When we first started producing 2-Minute Explainer videos for companies in 2004, we resisted the idea of putting music in technology marketing videos under the narration. It seemed sufficient to “bookend” the video with music in the opening (usually a “logo spin”) and closing. It seemed to us that if you’re trying to explain a serious concept like Business Intelligence or Service Oriented Architecture, the background music makes the video less serious and more commercial or “sales-y.” And background music can become tiresome after a couple of minutes.
Sales pitch or explanation?
On the other hand, if you’re making a straightforward product pitch, particularly one that runs only a minute or so, well-chosen music can significantly enhance the viewing experience. For example, here’s a sales pitch where the overall tone of the narration and visuals is casual and whimsical. It seems to need music.
Here’s an example of a fairly serious and technical video we created for Cisco which did not use music. The version on the left is straight narration. The narration in the version on the right is backed by some fairly serious music (Prelude in F-Major from Bach’s Well-Tempered Clavier).
Choosing appropriate music from a royalty-free music library is time consuming, and can be very tedious. Audio Jungle, for example, offers more than 300,000 tracks. Tracks tagged “corporate” (about 86,000) are generally appropriate. These are further categorized with not-terribly-meaningful tags like “motivational” and “inspiring.”
One of the least effective approaches for explainer videos is simply to choose music you like, or music that you think your audience might like. For one thing, if the music is to go under a narration, and its melody is in the human vocal range (mid-range on the piano) it’s likely to drown out the narrator’s voice unless you set the volume so low that it’s essentially unheard. If it has a strong beat, or a nifty tune, it may end up sounding like the muffled din of a noisy neighbor’s party.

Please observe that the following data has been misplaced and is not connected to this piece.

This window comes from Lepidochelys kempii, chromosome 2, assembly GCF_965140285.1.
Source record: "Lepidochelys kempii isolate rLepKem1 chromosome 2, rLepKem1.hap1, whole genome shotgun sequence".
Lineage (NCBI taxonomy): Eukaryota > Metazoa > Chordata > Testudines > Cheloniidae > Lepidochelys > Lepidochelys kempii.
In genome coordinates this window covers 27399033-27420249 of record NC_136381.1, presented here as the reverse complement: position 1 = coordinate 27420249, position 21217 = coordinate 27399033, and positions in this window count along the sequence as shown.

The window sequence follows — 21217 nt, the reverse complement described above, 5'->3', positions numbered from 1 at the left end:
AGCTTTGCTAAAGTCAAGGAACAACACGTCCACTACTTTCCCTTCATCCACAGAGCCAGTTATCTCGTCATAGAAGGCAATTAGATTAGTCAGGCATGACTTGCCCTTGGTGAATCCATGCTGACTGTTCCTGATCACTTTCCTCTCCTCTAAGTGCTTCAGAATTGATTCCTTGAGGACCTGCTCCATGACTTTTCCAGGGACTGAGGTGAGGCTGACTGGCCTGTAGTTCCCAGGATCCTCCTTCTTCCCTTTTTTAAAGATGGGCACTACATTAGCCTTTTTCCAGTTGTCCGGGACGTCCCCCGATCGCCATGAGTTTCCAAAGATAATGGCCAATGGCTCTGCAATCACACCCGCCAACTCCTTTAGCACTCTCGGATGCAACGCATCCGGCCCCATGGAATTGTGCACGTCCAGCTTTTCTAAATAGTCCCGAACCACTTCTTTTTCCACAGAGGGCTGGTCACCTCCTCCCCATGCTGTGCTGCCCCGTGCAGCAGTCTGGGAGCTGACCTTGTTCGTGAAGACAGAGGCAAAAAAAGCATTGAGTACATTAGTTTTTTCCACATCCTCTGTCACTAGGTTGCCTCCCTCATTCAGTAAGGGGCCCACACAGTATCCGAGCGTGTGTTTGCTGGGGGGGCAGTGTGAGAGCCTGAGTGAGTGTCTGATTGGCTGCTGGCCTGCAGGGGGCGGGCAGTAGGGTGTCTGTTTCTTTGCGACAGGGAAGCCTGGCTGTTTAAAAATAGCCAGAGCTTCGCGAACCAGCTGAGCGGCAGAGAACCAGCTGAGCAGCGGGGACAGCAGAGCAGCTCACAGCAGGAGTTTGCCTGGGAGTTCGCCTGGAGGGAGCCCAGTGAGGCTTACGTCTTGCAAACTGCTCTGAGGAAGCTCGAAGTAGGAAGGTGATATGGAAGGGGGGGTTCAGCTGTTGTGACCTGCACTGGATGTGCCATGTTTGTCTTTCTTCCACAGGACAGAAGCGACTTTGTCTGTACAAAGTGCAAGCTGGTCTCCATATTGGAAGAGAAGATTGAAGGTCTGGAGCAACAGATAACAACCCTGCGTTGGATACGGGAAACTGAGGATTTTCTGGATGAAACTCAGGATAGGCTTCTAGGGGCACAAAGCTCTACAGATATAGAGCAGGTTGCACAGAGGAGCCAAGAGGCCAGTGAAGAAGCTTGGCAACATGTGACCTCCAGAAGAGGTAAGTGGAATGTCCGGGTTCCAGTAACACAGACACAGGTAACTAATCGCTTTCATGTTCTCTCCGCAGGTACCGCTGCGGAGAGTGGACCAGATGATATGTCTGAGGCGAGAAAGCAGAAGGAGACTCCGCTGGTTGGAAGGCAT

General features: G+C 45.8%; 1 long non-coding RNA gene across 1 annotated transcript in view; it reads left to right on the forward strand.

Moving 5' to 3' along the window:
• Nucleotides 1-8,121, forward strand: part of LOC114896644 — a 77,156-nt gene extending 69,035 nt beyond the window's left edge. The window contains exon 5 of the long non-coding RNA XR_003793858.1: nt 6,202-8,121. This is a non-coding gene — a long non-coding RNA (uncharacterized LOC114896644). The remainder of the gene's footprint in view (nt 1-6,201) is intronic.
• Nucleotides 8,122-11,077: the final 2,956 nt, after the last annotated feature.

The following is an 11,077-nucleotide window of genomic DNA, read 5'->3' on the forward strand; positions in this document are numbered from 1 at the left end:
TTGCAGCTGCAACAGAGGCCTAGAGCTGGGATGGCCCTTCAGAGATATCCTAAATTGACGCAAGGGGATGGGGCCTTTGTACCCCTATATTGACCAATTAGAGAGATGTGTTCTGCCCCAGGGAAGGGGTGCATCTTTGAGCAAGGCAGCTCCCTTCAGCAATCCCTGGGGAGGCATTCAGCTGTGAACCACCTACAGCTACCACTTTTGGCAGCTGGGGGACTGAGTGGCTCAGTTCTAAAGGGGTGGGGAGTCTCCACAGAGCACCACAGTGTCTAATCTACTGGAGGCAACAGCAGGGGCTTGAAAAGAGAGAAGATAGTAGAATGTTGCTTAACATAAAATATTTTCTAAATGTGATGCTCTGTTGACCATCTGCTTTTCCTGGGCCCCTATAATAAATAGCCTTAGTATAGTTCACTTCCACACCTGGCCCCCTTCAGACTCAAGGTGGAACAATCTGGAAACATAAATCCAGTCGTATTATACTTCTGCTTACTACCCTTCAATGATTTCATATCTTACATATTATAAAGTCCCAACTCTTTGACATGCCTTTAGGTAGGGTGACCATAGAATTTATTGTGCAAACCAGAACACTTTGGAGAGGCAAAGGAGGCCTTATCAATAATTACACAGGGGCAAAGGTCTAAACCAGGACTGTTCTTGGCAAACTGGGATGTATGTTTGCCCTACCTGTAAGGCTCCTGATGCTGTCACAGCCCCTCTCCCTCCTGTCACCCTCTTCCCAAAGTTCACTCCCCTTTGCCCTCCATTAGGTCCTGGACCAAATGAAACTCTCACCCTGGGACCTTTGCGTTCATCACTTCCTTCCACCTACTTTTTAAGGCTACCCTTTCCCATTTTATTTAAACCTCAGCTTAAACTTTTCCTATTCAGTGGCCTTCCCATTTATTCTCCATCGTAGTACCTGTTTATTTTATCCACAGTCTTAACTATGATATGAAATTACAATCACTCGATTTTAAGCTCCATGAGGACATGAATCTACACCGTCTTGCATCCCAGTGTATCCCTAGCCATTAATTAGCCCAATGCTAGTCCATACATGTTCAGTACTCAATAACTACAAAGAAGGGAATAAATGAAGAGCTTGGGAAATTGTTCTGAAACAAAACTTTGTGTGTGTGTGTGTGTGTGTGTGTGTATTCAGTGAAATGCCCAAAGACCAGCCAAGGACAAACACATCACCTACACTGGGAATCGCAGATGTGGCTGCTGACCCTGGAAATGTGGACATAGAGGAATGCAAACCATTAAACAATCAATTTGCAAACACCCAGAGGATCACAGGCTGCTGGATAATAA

One way to get a good music background is to give the producer some idea of the type of music (or mood) you’re after, and ask to see the video with different choices of music in place. Two choices is the common practice — properly adjusting levels is an exacting task. As in some of the example videos linked here, the music will be watermarked; that is, in these videos, you may hear the words “Audio Jungle” annoyingly spoken from time to time because I’ve used sample tracks downloaded from that source, as we might do to provide a client with music options.
Changing the mood by using music in technology marketing videos
A Buyer’s Journey Video Bundle we recently created for Cirba had no narration because it was primarily used in the company’s exhibit at VMworld. Music in the foreground rather than in the background can change the impact of the video rather dramatically.
Sources of music
There are many sources of music available at a wide range of prices. We often select music from www.audiojungle.com, where there are thousands of tracks suitable for explainer videos available for $20.00 or so. Searching for tracks tagged “corporate” can help narrow things down, although it’s still very time-consuming to find the perfect track.
Here are a few other sources.
www.bedtracks.com (interesting because you can upload a “reference track” to indicate to the service what type of music you’re looking for)